A Topic for Further Study

A subject that has consistently interested me throughout the course of our readings is that of authenticity. Specifically, I’m interested in how authenticity manifests in writing. What denotes it? What facilitates it? More, how can it be identified? Questions like these fuel my fascination. And, I’m not as invested in finding answers to these questions as I am with how exploring what writers and writing researchers think about the subject. I am led to believe it can be rather contentious in academic arenas. This, I think, is because issues of identity and of voice tend to enter the conversation–two topics that are controversial in and of themselves outside of the writing studies scope. It is through the particular lenses of identity and of voice that I would like to analyze authenticity, though. How an individual identifies or defines themselves is going to have an inevitable and invariable impact on how they write just as much as the voice they assume will. It is important to note that many external factors can affect identity and voice, though. In contrast, one’s authentic self is typically characterized as being integral, internal, and insular. There is a dissonance here that I would like to explore.

In the course of my part of this research, I am hoping to develop a fuller understanding of the complexity of realizing/defining/owning one’s authenticity in writing through exploring the interplay of an individual’s identities. According to research conducted by Michelle Gibson, Martha Marinara, and Deborah Meem (Bi, Butch and Bar Dyke: Pedagogical Performances of Class, Gender, and Sexuality”), every one of us is constructed of multiple identities that sometimes contradict with each other but, ultimately, cannot be disconnected. Writing instruction that excludes exploration of identity can therefore have an immense impact on authenticity. Can we see that? More, according to research by Suresh Canagarajah (“The Place of World Englishes in Composition: Pluralization Continued”), an individual’s written voice is shaped and circumscribed largely by sociocultural norms and expectations. Can we hear that?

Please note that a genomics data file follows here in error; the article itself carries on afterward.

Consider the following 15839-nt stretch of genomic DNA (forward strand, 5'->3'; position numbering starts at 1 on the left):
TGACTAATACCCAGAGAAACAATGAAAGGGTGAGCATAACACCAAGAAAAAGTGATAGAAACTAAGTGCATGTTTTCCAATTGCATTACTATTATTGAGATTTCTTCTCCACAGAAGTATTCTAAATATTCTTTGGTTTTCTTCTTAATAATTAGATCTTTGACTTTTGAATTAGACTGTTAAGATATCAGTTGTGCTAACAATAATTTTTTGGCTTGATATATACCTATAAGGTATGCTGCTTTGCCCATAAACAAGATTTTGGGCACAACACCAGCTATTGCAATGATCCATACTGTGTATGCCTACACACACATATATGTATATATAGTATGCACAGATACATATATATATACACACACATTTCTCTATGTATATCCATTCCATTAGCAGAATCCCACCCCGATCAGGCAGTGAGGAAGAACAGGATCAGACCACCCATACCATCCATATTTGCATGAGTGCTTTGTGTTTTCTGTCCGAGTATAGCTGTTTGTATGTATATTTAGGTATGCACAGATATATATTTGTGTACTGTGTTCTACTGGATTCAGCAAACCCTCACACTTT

I’m not yet sure exactly how I would like to conduct this exploration. Possibly through a collection of writing samples? On a volunteer basis? (Even though I’m concerned that’ll skew the samples towards Writing Studies or English majors of which I am and of which I’m sure will be more willing to submit work.) I’d appreciate discussing it more in class with everyone else.

~Till next time~


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